Saturday, July 6, 2013

Summer birding in Arizona heat

Our Arizona RV adventure began with a flight from Florida to Phoenix, where we met up with our daughter, her husband and their two daughters who had arrived from Chicago earlier in the day. We stayed overnight in a hotel near the airport. The temperature reached over 115 degrees (F) but our granddaughters had lots of fun on the shady side of the hotel pool. The next morning we picked up our 31 foot RV and visited locally with the families of Mary Lou's brother in Chandler and our older daughter in Glendale before spending the night at Desert Shadows RV Resort in Phoenix.The next morning we drove 130 miles south to Tucson, where our first stop was the Arizona-Sonora Desert Museum.

Our RV at Desert Museum 20130614

Tucson was unusually hot, over 110 degrees (F), a bit too much for Mary Lou and our younger granddaughter. who soon succumbed to the temptation and returned to the air-conditioned reptile and aquatic exhibit building. I walked the trails with Graci, our older granddaughter, and her parents. Many species of cactus were in bloom, including the omnipresent Saguaro and Cholla.

 Saguaro Cactus in bloom 20130614 - Copy

Saguaro Cactus in bloom 2-20130614 - Copy

We were greeted by a Cactus Wren, one of many that were present along the trails. Although I have seen this species previously while living in the southwest before I took up nature photography, this was the first of several "life birds" to be newly photographed during our trip.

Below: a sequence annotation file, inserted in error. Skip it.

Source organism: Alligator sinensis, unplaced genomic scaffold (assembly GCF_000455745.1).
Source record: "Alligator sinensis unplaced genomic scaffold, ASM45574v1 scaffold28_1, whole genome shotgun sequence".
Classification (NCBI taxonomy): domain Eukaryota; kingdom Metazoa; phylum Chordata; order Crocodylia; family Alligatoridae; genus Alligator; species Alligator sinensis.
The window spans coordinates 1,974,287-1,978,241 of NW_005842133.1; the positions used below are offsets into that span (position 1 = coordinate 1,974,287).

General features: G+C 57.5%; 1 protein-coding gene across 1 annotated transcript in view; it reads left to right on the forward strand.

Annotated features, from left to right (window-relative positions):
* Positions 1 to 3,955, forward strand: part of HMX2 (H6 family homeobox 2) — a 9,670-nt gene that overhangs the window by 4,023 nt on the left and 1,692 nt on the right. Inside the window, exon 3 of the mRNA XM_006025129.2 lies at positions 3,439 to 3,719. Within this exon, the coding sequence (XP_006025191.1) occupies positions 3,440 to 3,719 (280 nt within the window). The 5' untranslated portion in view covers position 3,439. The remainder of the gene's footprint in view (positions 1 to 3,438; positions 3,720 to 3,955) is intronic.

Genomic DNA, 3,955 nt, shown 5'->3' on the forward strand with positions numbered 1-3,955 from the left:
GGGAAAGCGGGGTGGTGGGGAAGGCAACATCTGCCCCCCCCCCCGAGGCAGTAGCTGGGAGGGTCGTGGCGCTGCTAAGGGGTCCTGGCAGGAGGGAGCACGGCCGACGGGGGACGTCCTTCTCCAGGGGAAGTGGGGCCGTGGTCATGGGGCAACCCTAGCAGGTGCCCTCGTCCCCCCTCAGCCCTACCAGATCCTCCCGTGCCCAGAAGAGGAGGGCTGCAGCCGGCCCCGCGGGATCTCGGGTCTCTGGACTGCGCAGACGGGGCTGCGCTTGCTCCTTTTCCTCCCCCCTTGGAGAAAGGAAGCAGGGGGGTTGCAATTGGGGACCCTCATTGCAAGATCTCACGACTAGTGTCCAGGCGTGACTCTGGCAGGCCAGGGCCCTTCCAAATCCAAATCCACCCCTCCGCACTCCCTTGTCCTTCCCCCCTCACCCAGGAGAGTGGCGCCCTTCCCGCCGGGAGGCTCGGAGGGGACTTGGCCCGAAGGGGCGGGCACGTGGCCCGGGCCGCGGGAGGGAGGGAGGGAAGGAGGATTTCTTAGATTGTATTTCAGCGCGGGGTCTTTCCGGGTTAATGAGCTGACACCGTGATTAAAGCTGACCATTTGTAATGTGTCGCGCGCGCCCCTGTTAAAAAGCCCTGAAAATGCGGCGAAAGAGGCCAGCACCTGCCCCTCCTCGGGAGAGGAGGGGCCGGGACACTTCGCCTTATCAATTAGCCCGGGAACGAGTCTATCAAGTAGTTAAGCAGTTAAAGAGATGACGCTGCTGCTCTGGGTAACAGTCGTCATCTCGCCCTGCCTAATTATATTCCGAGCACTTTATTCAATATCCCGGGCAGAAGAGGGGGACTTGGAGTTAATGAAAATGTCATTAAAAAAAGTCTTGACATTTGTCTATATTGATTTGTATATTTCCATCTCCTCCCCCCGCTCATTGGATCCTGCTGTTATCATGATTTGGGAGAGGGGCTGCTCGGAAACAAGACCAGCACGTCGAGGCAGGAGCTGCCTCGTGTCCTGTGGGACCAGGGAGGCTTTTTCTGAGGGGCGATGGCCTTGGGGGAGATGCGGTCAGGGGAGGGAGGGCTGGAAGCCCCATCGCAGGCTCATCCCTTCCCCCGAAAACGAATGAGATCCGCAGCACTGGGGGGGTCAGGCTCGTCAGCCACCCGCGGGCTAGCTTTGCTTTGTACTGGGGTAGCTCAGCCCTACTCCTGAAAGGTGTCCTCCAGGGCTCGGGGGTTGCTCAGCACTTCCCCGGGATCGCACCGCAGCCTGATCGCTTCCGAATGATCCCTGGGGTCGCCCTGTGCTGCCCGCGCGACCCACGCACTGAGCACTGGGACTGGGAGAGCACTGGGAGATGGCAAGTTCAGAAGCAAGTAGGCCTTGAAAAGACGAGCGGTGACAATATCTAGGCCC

Cactus Wren  7-20130614 - Copy

Gila Woodpeckers were also abundant. They excavate their homes in the giant Saguaro Cactus. Interestingly, the inner core of this cactus is soft and full of water, not suitable for immediate use. The woodpeckers therefore wait several months for the pulp to dry and form a solid shell around the entire nest cavity. Somewhat like a thermos bottle, the extra layer provides insulation against the brutal heat.

Gila Woodpecker 5-20130614 - Copy

Abandoned woodpecker holes provide homes for other creatures. European Starlings often appropriate a cavity even before the woodpecker occupies it. We found House Sparrows in a number of them.

House Sparrow 3-20130614 - Copy

House Sparrow 2-20130614 - Copy

This Saguaro, like many others, was topped by ripe fruit.

Saguaro Cactus fruit 20130614 - Copy

White-winged Doves, now common in our Florida neighborhood and expanding their range over much of the US and even into Canada, were primarily desert birds. Here in the Sonora Desert, they long ago developed a dependency upon the Saguaro Cactus, drinking the nectar of its flowers and eating its seeds. This dove even regulates its breeding to coincide with the availability of this food source. They occupied many of the tops of the huge plants, sometimes seeming to be waiting for the fruits to ripen.

White-winged Dove 3-20130614 - Copy

We also saw Curve-billed Thrashers foraging on the cactus, apparently seeking insects.

Curve-billed Thrasher 20130614 - Copy

Graci was very energetic, replenishing her water bottle and often getting far ahead of us on the trails. Traveling light, I left my usual 420x fixed lens back in Florida, as my son-in-law had offered me use of his new 100-400x zoom with a f/4.0-5.6 lens with my Canon 60D camera. It was much heavier, and I soon wished I had brought my monopod to help steady it.

Ken Graci Desert Museum 20130614